August 18, 2010

Aphrodite, Goddess of Love

1958 film
directed by Mario Bonnard
written by Alberto Manca, Mario Bonnard, Sergio Leone, Mario di Nardo, Ugo Moretti

I was only able to find a crappy VHS print with so-so subtitles, so let me see if I've got this right.... The unseen Emperor Nero wants to build a new canal in Corinth, so he outsources the job to an equally erratic regent named Antigono (Ivo Garrani), who decides the best way to do the job is to evacuate and burn down a stretch of farmlands. His soldiers pull the people out of their rightful homes and "compensate" them with some loose change, all the while raising their taxes and enslaving anyone who complains. Some things happen and it all leads to a famine and plague which cuts through the class divisions, all of which is blamed on the token targets of Roman persecution: the Christians. In other words, it's a token B knockoff of previous successes like FABIOLA and QUO VADIS, with your star-crossed romance, depraved dictator, soldiers up and down the streets, big crowds, and Christians being burned on stakes that the poorly aligned trick shots fully reveal are actually about 10 feet behind the flaming pyres.

What sets this apart is that it's largely told through the point of view of two women. Lerna (Isabelle Corey), the daughter of a priest, is captured and enslaved when her town of uprooted farmers launches a brutally suppressed riot. While in the slave quarters, she befriends the striking Diala (Irene Tunc), a daughter of lavish wealth who was sold into slavery when her father was screwed out of everything he owned. As time goes by and circumstances change, they stick together. Lerna stays quiet and hidden, dividing time between her daily duties and evening trips to the hidden caves where her people hold their ceremonies. Diala, the ultimate femme fatale, uses her beauty, shrewd intelligence, and a seductive dance (check out the obvious ballet double when they cut to the wide shots) to charm her way up the political food chain, becoming the favorite of one slave master after another, and then the concubine and eventual second wife of Antigono himself. Even then, Lerna is by her side as her most trusted servant.

Ah, but where would we be without conflict as the inevitable man comes between them. Demetrio (Anthony Steffen) is a master sculptor prized by both the people and their rulers. Commissioned to make a sculpture of the primary local goddess, Aphrodite, Demetrio finds his model in the form of Diala. But even as his skilled hands shape the luscious curves of her body in stone, he finds his attention drawn elsewhere for the face ... to the innocent and soulful gaze of Lerna. Diala is spurned, Lerna faces a choice, Demetrio begins the process of conversion, Antigono doesn't like any of this, yada yada. You can see where it goes from here.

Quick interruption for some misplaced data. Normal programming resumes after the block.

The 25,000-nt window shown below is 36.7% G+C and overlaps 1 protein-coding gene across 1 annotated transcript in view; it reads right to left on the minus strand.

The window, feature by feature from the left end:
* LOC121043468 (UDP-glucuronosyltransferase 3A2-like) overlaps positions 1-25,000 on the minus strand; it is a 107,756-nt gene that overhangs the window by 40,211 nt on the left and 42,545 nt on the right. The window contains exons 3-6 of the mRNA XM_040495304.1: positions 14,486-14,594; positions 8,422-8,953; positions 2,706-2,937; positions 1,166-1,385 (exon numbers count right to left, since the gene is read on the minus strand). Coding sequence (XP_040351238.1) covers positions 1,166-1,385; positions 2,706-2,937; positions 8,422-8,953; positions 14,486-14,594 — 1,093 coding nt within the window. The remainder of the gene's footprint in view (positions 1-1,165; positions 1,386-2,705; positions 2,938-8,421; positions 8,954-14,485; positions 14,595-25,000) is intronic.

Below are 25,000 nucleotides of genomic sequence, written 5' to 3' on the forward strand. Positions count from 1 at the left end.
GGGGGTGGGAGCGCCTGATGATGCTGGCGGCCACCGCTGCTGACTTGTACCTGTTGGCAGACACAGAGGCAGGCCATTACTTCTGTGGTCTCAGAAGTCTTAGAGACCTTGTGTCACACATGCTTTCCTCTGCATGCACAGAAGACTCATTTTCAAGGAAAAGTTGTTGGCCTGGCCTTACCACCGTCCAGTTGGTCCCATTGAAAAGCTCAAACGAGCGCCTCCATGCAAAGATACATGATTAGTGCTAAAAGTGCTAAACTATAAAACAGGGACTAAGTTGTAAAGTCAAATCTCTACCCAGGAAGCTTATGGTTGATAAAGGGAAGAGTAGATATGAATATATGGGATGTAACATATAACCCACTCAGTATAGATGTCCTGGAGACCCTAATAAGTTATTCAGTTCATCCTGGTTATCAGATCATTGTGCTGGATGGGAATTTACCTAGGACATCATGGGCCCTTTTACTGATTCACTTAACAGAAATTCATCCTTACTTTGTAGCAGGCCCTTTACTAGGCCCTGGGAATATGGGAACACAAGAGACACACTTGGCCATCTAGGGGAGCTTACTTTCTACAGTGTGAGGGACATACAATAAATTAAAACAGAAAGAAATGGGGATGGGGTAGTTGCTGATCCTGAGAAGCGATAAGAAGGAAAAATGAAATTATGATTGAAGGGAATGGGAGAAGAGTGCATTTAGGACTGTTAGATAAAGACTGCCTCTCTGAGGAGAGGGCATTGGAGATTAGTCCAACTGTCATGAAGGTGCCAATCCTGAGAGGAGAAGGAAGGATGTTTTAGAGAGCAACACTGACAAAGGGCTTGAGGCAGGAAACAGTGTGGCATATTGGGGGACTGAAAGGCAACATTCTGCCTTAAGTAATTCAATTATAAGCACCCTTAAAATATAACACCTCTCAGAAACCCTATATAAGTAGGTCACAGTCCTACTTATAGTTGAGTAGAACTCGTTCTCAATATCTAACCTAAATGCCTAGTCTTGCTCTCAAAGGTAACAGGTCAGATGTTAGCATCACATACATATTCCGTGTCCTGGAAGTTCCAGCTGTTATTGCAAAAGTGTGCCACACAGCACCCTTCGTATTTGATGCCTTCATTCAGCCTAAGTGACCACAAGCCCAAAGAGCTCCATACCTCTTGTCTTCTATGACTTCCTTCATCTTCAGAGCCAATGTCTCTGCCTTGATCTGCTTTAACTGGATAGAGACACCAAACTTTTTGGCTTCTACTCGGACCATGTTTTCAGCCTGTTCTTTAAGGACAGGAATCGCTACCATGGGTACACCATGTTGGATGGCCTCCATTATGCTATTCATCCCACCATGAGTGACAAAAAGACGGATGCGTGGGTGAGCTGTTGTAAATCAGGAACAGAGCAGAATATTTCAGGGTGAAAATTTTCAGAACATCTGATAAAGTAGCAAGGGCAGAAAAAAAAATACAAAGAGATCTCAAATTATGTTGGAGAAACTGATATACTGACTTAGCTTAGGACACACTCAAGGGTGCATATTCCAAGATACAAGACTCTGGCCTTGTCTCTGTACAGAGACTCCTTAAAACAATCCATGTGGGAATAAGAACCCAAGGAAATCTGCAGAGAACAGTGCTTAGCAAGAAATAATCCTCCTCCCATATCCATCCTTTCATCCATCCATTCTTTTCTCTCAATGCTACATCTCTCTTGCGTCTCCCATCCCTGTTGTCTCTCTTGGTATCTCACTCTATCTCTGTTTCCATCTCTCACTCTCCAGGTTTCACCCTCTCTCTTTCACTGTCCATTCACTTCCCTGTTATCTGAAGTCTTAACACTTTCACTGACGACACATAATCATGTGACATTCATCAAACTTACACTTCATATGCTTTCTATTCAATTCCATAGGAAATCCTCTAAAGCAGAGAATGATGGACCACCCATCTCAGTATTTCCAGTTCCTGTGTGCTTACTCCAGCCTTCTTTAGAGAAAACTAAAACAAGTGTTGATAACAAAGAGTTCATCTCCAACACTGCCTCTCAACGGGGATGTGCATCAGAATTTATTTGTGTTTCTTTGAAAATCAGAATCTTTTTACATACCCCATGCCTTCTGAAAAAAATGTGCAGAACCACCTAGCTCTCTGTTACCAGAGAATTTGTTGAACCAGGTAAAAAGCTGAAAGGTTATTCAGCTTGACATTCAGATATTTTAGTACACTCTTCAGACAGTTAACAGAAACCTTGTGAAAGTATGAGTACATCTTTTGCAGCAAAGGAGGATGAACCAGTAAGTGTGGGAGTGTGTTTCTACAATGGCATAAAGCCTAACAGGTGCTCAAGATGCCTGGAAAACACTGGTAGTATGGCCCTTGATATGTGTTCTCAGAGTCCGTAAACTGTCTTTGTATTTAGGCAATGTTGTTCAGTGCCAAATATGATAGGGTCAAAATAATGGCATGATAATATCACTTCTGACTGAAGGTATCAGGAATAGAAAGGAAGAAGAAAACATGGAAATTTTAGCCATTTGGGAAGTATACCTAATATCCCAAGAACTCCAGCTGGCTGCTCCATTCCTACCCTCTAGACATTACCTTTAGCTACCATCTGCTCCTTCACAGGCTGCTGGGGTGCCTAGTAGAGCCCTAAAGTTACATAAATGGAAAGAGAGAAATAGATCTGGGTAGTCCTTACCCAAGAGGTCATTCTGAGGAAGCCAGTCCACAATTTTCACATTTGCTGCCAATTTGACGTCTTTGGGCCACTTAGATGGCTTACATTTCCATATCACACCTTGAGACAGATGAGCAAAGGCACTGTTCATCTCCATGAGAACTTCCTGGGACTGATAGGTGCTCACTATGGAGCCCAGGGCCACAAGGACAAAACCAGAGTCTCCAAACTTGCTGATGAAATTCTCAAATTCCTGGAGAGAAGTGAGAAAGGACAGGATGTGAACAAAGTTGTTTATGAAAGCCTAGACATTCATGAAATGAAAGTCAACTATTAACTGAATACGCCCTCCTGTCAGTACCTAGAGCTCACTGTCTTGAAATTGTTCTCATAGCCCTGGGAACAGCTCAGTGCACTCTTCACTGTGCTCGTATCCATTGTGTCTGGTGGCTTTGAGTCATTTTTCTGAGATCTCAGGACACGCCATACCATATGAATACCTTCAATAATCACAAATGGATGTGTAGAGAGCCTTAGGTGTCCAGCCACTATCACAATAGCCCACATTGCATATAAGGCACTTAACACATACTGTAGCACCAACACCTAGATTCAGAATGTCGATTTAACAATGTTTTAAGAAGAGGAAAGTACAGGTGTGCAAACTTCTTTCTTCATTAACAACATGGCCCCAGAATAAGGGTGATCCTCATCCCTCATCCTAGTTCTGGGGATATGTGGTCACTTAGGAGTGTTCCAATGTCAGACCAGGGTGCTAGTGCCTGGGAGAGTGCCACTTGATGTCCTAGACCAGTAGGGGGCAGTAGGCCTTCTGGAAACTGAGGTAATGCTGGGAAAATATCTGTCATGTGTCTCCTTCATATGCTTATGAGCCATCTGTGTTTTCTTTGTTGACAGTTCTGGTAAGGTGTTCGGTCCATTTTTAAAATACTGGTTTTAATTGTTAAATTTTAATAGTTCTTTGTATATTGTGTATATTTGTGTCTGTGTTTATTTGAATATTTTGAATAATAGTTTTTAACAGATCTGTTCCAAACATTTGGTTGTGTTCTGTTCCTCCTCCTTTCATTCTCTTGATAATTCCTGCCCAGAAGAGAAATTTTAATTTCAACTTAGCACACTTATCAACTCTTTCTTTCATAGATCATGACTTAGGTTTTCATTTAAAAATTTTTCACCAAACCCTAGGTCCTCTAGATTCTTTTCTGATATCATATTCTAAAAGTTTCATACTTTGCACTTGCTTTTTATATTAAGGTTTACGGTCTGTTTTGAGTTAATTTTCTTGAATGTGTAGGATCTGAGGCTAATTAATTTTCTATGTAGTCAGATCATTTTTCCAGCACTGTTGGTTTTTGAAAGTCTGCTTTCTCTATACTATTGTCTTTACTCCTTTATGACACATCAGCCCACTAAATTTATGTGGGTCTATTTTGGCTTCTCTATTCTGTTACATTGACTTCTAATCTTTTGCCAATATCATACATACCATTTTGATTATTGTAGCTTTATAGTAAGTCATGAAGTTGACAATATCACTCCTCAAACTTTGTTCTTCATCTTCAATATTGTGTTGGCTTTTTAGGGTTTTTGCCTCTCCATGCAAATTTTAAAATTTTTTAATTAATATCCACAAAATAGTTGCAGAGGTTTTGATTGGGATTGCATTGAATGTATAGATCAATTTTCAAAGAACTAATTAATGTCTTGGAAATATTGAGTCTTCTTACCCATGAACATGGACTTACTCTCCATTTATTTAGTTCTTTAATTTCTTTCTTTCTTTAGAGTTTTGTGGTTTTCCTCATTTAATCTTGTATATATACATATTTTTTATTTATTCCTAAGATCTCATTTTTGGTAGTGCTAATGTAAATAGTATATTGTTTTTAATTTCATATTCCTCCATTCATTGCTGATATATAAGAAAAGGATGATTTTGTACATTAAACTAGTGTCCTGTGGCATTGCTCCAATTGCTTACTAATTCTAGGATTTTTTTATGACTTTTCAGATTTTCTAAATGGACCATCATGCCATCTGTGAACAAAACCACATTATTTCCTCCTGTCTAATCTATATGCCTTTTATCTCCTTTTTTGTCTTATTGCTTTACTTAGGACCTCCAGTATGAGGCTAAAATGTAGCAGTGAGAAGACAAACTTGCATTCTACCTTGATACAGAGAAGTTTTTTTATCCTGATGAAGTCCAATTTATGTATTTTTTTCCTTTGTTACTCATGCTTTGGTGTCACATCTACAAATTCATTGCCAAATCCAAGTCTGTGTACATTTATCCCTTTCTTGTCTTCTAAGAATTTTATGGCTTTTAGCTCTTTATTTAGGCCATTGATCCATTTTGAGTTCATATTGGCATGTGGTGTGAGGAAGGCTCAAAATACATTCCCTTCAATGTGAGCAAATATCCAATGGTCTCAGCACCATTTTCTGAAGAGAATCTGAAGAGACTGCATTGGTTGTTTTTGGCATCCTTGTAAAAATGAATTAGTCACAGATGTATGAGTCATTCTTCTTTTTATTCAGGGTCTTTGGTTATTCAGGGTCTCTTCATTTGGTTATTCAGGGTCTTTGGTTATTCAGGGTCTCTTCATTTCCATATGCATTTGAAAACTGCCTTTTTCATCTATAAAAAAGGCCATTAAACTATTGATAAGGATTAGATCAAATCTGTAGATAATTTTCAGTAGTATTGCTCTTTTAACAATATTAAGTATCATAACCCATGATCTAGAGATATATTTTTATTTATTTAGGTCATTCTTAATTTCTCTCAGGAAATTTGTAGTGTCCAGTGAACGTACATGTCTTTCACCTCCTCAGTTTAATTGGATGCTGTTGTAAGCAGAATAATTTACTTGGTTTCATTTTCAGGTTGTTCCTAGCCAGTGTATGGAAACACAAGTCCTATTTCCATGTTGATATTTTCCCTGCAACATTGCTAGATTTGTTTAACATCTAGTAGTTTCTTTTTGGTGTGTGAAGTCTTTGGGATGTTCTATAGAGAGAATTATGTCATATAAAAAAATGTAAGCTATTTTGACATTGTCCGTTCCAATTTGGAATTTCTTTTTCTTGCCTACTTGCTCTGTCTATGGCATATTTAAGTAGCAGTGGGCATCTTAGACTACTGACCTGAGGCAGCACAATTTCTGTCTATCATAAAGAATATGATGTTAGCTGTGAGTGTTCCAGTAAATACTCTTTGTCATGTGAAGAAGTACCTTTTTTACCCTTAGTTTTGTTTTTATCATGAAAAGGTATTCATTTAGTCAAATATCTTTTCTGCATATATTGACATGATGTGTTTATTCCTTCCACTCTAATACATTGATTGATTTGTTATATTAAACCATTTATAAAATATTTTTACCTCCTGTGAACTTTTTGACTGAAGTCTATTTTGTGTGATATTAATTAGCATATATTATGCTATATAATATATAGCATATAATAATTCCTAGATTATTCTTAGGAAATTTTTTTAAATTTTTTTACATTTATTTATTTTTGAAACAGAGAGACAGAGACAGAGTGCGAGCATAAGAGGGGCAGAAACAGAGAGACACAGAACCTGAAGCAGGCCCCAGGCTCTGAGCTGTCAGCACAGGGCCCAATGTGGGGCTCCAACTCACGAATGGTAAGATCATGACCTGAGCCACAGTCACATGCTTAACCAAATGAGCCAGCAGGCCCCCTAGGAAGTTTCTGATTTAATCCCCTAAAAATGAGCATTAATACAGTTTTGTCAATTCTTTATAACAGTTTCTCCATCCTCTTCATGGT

This is not a bad movie, but nor is it a good one. The story is cliched up the wazoo, but decently executed with bonus points for a bit of a different approach. And there's solid moments in there, like Lerna's father being pelted with stones by the people he's trying to save from a massacre of their own making, or the reveal of the divide within Demetrio's sculpture, or the quiet way the plague works up the food chain, or the rise and fall of Nero taking place entirely off screen as we see how it affected peripheral territories, or the great character of Tomoro (John Kitzmiller), a warrior slave who gradually becomes a big brother of sorts to both women, leaving him with a tough choice by the time the climax rolls around.

But it's just so "been there, done that". FABIOLA hit theaters in 1949, and this was only one of countless toga epics which followed, and there's nothing there to set it apart. The story? As I said, the approach is interesting, but it constantly drops into the same old beats. The acting? There wasn't a bad performance in the flick, but nothing jumped off the screen. I've never seen any of these actors before and I can't say any of them were memorable enough that I'd recognize them a second time around. The direction? Basic workman style, with flat shots and tired staging. Visuals? The stock studio costumes and sets are as impressive as ever, as are a few quick crowds, but it's just so lifelessly filmed. The music? Rousing at the right time and romantic when needed, but forgettable.

I think that's the best word right there: forgettable. Though the writing has a decent flourish now and then, this is nothing more than a B effort to capitalize on the toga fever that was sweeping the A marquees. In the end, everything in this film has been done better elsewhere and not a single element rises above the average. No need to bother.


(internet movie database)

1 comment:

Anthony Williams said...

As you said there were no shortage of these toga flicks during the era. What film was responsible for launching the fad?